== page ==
Burke has been an artist all his life, but this is the first mural he has done. He usually paints on canvas or boards using watercolor or acrylics.

“The last couple years, I just started painting all the time,” Burke said. “Work and other things just got in the way. I wish I had done this 30 years ago and totally concentrated on painting.”

Burke mixes his own colors with acrylic paint and will seal the mural with clear varnish when it is completed.

The mural is dedicated to Eileen Almquist, the director of the Byron-Bergen Public Library, before she retired in 1983. Her picture is also painted on the mural, surrounded by children and books.

“Somebody suggested to put her up there,” Bailey said. “It looks really neat with her up there.”

Bailey said once the mural is completed, she would like to put park benches and chairs behind the library.

“It seems like a pleasant place to sit,” Bailey said. “It gets enough shade here in the late afternoon and some early morning sunshine.”

Bailey said there will be an unveiling when the mural is completed. 




'Silly Bandz Swap' at Byron-Bergen Public Library

By Daniel Crofts

Hey kids -- like Silly Bandz? Then come to the Byron-Bergen Public Library at 7 p.m. Thursday for a Silly Bandz Swap! You'll have the chance to swap with other Silly Bandz fans as well as play games, enjoy refreshments and win prizes!

This event will take place at the library, at 13 South Lake Ave. in Bergen. For further details, call the library at 494-1120.

Event Date and Time

Dave Ruch's 'Musical Fun Concert' at Byron-Bergen

By Daniel Crofts

The Byron-Bergen Public Library invites everyone to join them in celebrating the end of their Summer Reading Program with a concert by Dave Ruch, whose music is both interactive and entertaining!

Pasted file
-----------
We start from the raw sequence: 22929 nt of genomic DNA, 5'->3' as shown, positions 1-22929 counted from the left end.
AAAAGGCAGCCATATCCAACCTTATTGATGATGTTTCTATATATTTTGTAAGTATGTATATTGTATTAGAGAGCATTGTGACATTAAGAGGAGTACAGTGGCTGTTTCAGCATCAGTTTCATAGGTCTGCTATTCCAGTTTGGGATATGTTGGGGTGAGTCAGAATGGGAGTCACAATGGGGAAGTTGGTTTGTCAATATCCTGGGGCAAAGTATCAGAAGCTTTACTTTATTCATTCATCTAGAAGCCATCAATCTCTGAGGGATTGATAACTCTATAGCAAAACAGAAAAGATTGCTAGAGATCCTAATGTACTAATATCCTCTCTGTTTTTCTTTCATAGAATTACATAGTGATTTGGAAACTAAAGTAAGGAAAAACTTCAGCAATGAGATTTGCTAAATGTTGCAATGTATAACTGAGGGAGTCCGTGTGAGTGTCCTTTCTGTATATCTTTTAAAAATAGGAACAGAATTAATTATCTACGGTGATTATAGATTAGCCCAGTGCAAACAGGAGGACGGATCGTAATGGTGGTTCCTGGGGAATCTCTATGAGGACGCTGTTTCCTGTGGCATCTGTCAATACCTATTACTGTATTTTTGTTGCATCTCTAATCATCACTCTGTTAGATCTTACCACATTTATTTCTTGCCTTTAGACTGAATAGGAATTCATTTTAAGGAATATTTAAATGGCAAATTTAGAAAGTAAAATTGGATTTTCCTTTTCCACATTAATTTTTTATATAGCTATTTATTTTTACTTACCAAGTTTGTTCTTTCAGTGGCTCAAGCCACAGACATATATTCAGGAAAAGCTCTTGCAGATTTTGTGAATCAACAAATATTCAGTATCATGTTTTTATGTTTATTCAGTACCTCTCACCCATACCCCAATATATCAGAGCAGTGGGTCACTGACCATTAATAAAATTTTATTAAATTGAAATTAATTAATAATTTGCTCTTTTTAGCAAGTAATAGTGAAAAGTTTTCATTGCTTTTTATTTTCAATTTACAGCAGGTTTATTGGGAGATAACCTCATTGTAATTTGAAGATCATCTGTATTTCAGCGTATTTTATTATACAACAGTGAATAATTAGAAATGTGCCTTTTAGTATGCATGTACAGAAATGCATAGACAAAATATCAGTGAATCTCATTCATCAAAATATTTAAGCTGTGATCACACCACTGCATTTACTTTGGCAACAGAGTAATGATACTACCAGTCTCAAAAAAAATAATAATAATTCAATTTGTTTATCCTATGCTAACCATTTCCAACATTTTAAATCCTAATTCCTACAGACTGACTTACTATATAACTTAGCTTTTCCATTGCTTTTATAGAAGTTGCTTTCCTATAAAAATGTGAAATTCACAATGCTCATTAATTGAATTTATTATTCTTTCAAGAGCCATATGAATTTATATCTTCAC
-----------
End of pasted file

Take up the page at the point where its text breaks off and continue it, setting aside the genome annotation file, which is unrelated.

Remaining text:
This program is made possible by the New York State Council for the Arts' "Decentralization Program." It is free, open to the public, and lasts from 7 until 8:15 p.m. on Tuesday, Aug. 10.

For more details, please call 494-1120.

Event Date and Time

Bergen Book Sale

By Susan Brownell

Byron-Bergen Public Library is having a book sale.

Stop in to buy fiction, nonfiction, VHS, audio books, and children’s books!!

Something for everyone!!

Event Date and Time

Bergen Book Sale

By Susan Brownell

Byron-Bergen Public Library is having a book sale.

Stop in to buy fiction, nonfiction, VHS, audio books, and children’s books!!

Something for everyone!!

Event Date and Time

Bergen Book sale

By Susan Brownell

Byron-Bergen Public Library is having a book sale.

Stop in to buy fiction, nonfiction, VHS, audio books, and children’s books!!

Something for everyone!!

Event Date and Time

Byron-Bergen library trustees cite 'loss of venue,' cancel 2009 craft fair

By Billie Owens

A press release:

On Sept.14, the Byron-Bergen Public Library's Board of Trustees voted to put the annual Craft Fair on hold until 2010 due to the loss of our venue. The Board of Trustees understands the importance of this annual event and is fully committed to securing a new location. That process will begin early next year in anticipation of a Fall event. Please watch for additional details as they become available.